Here’s the first Office 365 update.
You may have seen Office 365 displaying recent files in a “file card” format. Visually, this is a more interesting way to navigate to your files. (You can see this in OneDrive and SharePoint, as well as from the Office 365 landing page.)
Now, the file card for .docx file types will show you a “time to read” estimate as well as some excerpts from the file. So, if you have a collection of Word documents you need to examine, you can prioritize them based on time to read. That can be handy!
The next Office 365 update has to do with making digital assets widely available in your organization. Organization assets is a new feature for SharePoint Online. You can register one or more document libraries as an Organizational Asset. Think of libraries of images and photos. You do have to add them via PowerShell, so that can be fun. Once you’ve designated a document library as an Organizational Asset, users who click to add an image or photo to a SharePoint Online page, etc. will see a “your organization” tab as a digital asset source. This should make the sharing of organization-wide images (e.g., logo’s) much easier and drive adoption.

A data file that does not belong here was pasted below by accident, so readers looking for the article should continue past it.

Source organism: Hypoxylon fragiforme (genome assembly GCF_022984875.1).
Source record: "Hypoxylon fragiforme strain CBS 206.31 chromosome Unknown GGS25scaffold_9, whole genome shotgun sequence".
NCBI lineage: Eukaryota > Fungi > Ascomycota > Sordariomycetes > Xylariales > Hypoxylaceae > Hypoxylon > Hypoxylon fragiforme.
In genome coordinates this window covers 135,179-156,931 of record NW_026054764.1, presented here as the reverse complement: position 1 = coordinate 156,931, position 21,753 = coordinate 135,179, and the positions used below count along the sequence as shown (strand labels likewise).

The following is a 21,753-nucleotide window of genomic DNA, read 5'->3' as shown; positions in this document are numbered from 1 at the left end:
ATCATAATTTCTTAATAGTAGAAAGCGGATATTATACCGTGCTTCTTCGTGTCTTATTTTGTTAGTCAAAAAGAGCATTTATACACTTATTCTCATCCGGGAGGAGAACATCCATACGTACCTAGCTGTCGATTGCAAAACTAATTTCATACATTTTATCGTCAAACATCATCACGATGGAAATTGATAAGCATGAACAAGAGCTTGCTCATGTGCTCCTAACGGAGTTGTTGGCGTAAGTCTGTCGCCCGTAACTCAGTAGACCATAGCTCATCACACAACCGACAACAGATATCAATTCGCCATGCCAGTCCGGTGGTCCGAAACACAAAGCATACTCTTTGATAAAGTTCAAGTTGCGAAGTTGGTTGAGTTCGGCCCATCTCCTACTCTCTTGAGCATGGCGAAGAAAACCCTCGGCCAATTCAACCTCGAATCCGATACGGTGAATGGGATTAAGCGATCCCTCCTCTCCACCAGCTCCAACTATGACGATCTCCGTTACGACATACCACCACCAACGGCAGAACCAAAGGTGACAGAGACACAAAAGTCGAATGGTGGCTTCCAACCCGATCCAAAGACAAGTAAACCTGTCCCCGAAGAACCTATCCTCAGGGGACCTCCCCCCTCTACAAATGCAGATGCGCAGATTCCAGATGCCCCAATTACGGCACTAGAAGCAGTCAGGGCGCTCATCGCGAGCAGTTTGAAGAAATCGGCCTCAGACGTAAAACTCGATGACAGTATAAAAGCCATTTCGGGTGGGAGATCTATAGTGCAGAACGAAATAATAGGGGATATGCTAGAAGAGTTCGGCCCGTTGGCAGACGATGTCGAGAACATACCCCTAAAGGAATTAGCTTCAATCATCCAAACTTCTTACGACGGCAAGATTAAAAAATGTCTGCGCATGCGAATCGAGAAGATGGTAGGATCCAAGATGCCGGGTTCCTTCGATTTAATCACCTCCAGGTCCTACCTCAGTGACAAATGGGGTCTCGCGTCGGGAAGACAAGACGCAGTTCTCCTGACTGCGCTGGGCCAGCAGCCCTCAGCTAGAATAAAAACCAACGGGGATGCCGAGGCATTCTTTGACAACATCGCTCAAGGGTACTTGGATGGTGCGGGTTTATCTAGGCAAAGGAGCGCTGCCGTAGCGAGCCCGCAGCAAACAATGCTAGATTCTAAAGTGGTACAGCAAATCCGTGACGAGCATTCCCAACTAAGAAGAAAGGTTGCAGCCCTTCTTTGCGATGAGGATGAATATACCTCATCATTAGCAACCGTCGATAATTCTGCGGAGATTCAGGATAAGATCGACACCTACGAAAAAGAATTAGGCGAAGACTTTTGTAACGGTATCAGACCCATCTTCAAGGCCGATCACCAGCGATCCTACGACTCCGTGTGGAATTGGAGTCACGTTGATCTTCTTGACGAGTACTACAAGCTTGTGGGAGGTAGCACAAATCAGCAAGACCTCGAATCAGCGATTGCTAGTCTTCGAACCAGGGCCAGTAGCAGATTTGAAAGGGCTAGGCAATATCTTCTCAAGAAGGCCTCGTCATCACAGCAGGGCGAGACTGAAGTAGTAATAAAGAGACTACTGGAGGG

Outlook Mobile Adds Some Muscle
Our final Office 365 Update is about Office Mobile. We’re all using our smartphones more. Microsoft knows this and is expanding the “enterprise level” features that Outlook Mobile supports. Now (soon) you will be able to read, write and send emails from Exchange Online shared mailboxes. So, if it’s your job to monitor to info@ mailbox, now you’ll be able to do that from your iOS or Android phone using Outlook Mobile.
Microsoft is standardizing the user experience for adding file attachments to an email message, when the file comes from a cloud location (e.g., DropBox or OneDrive for Business). Also, if the user sends a link to the document (vs. attaching the document, which we recommend), the file access permissions will align with the permissions you’ve set at the Office 365 tenant level.
When you search for a person or keyword, Microsoft will now be including Calendar events in the search results. This can be handy if you’re trying to remember who attended a meeting with a particular person.
Also on the calendar front, Outlook for Android will now sync calendar events from the native calendar app to Outlook. Synching the other way (Outlook calendar back to local Android calendar) isn’t there yet, but it is in development.